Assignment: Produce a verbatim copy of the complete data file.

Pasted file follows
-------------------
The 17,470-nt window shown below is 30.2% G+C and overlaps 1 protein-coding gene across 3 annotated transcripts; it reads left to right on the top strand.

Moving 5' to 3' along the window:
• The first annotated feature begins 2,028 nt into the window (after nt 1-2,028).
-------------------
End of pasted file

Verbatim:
The 17,470-nt window shown below is 30.2% G+C and overlaps 1 protein-coding gene across 3 annotated transcripts; it reads left to right on the top strand.

Moving 5' to 3' along the window:
• The first annotated feature begins 2,028 nt into the window (after nt 1-2,028).